Tenable Ventures can offer risk prevention know-how you can't get from big IT corporates or specialist venture firms, it tells Global Venturing.

Digital circuit outlay in indigo light

Cybersecurity software producer Tenable took the wraps off corporate venture arm Tenable Ventures last week, and it believes its precise focus can give it the edge over other units.

“Intel Capital, Dell Technologies Capital – they have really become true venture firms on their own and they’re hugely sizeable,” says Matthew Olton, Tenable’s senior vice-president of strategy and corporate development, tells Global Venturing. “I don’t know the extent to which those firms provide incremental strategic value to the companies they work with.

“I think they trade on their name, and you would think the (portfolio) companies would further the strategy of Intel, Microsoft, Atlassian or whoever, but it’s hard for me to say. When the firms are that big, frankly, it’s hard for me to say what level of focus they’re able to provide.”

Olton has a point. Cybersecurity startups have had plenty of interest from corporate investors but apart from the odd outlier like CrowdStrike’s Falcon Fund, they tend to be chipmakers, banks, more generalised software companies or from neighbouring areas like access management. How many can offer the specialised focus of a Tenable?

And, while there are venture capital firms that specialise in cybersecurity startups, they have a different issue.

Matthew Olton in suit outside building
Photo courtesy of Tenable, Inc.

“There are several security-focused venture teams where, if you look at how they talk about their approach, they talk about it being aligned with name-brand venture capital firms,” Olton (pictured) says. “And I don’t really understand how that alignment is dedicated to furthering the strategy of the companies for which those venture teams work.

“They may coincidentally further the strategy, but it seems to me that they’re acting more like general venture capital firms and just chasing whatever the VCs are offering. I think from Tenable you will see a much more focused approach in 2023 and beyond, and frankly, one that brings a lot more value to the individual companies.”

US-based Tenable’s software helps organisations manage their vulnerability to cyber attacks, and Tenable Ventures is looking to fund creators of products that can integrate with and enhance its exposure management software. That’s a very precise brief.

“I think that will be a differentiator for us,” Olton says. “We don’t aspire to have a portfolio in the billions of dollars range, we aspire to have one that is very focused on our cyber risk and exposure management story. And we intend to work very closely with the companies we partner with.”

The company wants to build what it sees as an exposure management ecosystem around its platform. To give an idea of how that could look, Tenable Ventures’ first three startups are threat detection and response platform Authomize, exposure and threat management tool developer Araali Networks and Lineaje, which offers security management for the software supply chain.

“Tenable’s approach to security is preventive,” Olton explains. “We are really focused on managing your exposure, your vulnerabilities, and trying to reduce the attack surface you have. There are several other technologies out there that have the same approach, and this is the compliment to companies focused on threat detection.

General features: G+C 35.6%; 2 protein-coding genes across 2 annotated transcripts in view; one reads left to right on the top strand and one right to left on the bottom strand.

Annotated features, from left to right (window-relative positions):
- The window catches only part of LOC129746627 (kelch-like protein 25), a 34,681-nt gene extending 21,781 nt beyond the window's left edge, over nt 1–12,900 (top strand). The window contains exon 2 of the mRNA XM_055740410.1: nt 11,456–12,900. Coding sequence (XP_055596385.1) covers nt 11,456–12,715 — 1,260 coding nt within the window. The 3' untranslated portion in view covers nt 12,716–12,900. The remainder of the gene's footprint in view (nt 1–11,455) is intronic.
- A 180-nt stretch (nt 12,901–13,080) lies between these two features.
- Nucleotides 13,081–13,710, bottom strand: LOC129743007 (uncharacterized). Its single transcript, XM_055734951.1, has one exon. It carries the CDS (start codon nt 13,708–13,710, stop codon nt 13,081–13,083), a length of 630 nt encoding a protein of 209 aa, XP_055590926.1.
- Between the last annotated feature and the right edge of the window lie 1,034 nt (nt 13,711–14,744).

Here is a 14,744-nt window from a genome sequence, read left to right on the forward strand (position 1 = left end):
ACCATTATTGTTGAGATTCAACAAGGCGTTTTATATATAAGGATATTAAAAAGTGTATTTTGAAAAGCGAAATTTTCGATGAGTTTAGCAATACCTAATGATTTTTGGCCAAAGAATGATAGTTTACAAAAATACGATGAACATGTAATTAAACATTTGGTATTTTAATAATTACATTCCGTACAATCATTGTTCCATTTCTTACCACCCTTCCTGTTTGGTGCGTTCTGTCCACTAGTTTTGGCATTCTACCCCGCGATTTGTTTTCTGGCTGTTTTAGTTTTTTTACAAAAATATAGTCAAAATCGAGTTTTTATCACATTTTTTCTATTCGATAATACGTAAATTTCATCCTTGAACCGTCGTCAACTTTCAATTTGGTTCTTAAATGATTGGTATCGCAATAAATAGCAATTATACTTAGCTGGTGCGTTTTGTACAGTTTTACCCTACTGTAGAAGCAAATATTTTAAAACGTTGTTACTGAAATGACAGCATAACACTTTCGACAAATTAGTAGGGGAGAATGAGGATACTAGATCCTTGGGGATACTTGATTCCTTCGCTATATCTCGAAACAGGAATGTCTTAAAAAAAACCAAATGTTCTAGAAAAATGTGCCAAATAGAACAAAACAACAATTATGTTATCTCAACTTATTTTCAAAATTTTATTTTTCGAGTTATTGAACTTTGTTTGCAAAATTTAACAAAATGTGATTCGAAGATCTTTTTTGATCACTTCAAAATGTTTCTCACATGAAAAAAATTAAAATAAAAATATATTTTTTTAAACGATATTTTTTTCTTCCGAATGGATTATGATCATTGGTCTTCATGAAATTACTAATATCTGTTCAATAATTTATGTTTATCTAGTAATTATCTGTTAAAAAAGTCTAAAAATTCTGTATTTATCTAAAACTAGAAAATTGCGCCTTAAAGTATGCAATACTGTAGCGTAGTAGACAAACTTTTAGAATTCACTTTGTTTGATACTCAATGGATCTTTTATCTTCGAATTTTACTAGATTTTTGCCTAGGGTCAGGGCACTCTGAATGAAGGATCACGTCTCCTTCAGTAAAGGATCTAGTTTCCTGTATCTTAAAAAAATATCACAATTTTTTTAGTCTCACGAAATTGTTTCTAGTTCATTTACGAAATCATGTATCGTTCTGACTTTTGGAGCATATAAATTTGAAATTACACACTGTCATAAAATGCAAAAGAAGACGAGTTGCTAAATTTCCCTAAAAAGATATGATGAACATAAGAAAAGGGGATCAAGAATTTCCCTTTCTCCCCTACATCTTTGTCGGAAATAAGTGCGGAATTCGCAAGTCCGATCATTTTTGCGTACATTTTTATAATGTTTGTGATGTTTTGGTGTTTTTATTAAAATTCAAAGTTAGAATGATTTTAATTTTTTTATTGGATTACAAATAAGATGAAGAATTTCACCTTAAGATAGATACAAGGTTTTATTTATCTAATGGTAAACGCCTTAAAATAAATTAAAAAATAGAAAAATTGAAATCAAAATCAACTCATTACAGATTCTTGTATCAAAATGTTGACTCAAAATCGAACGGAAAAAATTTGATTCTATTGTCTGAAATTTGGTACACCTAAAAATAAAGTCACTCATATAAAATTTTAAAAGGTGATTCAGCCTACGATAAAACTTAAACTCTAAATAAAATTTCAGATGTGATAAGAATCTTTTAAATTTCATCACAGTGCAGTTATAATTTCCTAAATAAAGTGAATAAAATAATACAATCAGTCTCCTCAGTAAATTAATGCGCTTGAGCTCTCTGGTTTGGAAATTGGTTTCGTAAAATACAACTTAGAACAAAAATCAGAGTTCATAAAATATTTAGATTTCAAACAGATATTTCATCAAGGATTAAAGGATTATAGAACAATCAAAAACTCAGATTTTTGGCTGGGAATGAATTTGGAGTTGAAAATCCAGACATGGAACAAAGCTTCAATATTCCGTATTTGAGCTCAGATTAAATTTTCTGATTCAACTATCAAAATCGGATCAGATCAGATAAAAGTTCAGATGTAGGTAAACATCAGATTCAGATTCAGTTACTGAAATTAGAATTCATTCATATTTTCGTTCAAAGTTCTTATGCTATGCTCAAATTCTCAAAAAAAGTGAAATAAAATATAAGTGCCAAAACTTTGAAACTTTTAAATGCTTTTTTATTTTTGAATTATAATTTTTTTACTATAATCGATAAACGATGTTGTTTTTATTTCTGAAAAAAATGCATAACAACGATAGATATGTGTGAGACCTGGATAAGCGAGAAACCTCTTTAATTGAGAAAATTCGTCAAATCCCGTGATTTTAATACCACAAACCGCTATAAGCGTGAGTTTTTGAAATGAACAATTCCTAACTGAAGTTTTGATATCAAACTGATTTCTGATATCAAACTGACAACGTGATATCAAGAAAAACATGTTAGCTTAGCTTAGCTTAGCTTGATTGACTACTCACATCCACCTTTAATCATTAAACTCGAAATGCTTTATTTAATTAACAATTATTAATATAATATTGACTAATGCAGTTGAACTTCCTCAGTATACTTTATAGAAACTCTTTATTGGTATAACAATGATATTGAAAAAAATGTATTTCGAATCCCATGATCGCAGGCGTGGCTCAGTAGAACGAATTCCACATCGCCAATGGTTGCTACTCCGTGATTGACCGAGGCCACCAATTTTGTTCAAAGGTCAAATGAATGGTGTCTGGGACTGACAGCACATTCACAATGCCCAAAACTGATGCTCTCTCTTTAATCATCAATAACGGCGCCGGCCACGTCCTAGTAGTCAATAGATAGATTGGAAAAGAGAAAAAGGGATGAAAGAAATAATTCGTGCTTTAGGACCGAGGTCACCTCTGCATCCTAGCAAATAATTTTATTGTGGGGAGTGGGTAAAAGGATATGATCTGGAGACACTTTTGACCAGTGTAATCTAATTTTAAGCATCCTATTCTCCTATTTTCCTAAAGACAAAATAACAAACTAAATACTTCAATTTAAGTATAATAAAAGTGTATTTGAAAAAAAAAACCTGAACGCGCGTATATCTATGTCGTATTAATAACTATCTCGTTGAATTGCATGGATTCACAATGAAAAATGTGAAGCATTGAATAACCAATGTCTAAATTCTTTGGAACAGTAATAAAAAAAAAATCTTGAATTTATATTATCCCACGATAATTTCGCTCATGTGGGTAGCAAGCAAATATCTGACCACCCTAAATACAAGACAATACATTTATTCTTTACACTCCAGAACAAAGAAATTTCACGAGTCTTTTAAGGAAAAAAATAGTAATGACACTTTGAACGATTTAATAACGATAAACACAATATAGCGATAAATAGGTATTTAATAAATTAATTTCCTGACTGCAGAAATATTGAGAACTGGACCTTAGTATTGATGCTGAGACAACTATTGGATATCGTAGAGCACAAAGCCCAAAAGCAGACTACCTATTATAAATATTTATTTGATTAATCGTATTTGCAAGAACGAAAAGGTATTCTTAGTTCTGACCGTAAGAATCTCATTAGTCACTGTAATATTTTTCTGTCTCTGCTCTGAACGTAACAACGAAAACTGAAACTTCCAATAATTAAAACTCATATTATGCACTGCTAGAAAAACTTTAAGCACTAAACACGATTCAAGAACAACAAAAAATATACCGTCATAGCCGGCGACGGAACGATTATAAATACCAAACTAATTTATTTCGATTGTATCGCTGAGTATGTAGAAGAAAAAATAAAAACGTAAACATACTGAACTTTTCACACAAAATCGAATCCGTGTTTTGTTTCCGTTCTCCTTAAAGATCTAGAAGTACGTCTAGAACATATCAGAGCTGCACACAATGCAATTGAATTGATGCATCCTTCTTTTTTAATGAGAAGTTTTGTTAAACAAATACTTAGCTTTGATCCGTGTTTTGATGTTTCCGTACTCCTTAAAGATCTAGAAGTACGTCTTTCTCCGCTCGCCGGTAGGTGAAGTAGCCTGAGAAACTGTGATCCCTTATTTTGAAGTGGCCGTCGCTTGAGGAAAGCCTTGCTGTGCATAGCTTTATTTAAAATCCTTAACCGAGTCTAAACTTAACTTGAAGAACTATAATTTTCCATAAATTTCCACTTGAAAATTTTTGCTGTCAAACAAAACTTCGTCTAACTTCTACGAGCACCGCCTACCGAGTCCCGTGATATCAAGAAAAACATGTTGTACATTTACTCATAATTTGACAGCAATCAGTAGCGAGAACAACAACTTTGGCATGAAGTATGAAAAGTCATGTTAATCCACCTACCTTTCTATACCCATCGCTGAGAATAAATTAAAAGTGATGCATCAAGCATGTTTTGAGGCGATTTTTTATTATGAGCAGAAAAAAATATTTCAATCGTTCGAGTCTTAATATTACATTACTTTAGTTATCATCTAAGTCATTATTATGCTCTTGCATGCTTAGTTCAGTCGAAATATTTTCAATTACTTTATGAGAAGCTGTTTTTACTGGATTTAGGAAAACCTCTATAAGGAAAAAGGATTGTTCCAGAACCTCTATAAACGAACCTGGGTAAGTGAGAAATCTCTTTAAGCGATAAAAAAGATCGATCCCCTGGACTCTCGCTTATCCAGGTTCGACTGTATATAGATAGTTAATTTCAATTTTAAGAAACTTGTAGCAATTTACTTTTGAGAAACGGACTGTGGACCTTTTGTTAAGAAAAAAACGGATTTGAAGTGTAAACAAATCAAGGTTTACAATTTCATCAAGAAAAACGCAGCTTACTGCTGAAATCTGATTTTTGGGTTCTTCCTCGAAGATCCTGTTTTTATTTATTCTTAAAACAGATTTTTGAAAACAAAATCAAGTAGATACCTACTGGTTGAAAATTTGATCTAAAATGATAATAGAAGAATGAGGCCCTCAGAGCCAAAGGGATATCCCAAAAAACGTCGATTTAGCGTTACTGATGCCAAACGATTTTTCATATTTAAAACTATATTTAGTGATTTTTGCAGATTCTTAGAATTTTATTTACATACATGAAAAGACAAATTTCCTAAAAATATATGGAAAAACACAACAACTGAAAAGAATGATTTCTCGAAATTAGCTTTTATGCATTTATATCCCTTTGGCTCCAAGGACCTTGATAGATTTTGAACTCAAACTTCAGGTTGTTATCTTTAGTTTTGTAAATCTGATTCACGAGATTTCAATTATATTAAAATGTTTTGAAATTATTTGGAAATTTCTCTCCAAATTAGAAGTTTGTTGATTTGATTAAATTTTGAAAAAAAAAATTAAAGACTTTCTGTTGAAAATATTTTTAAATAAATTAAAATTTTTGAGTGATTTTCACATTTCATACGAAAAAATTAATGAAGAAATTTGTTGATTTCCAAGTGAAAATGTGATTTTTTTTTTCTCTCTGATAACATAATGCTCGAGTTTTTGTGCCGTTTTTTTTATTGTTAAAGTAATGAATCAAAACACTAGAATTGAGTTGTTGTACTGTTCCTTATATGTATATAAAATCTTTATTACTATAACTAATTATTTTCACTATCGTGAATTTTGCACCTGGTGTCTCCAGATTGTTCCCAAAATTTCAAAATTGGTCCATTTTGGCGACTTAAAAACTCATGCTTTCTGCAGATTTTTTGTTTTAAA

“I think you will see software-as-a-service app security companies that become natural fits for the platform, as well as things like CIEM (cloud infrastructure entitlements management) vendors – anyone who takes a preventive approach to security and is focusing on building out the same exposure management vision that we have would be a future fit for the portfolio.”

A unit where the executives are the investors

Tenable Ventures is investing off the company balance sheet and it has up to $25m to play with initially, after which Olton expects a second batch of capital to be supplied.

But the unit isn’t structured like a traditional CVC arm, it’s one where everyone pitches in. The chief technology officer or chief product officer might be scouting startups, while the chief strategy officer will give their products the same intense analysis Tenable conducts with its own software.

“The beauty of the programme from my perspective is that we don’t just have venture investors,” Olton says. “We have lots of participation from our CEO, our CFO, our CTO, our chief strategy officer, our chief information officer and our chief product officer.

“Everybody is focused on the same strategy at Tenable and we all recognise this is an important extension, and so we all contribute to the process. And what’s great about that is that it’s a lot of validation for companies in which we invest, because we run them through our analysis.”

“We are not being measured on the number of investments or the capital we invest”

Olton says Tenable Ventures may not necessarily make another investment in 2023, though he expects it will, and says that if Tenable had infinite resources and the ability to start corporate VC earlier, it probably would have. The unit is at heart an extension of a growth strategy that already included acquisitions but not minority investment.

“We are not being measured on the number of investments or the capital we invest, we’re really being measured on the extent to which we can further the strategy of the business, which is the cyber risk and exposure management strategy,” he says.

“We’re excited to work with companies that do share the strategic vision we have, invest in them, help them grow and achieve their vision. Because honestly, we think it will be quite aligned with ours.”

Lead image courtesy of Adi Goldstein via Unsplash

Robert Lavine

Robert Lavine is special features editor for Global Venturing.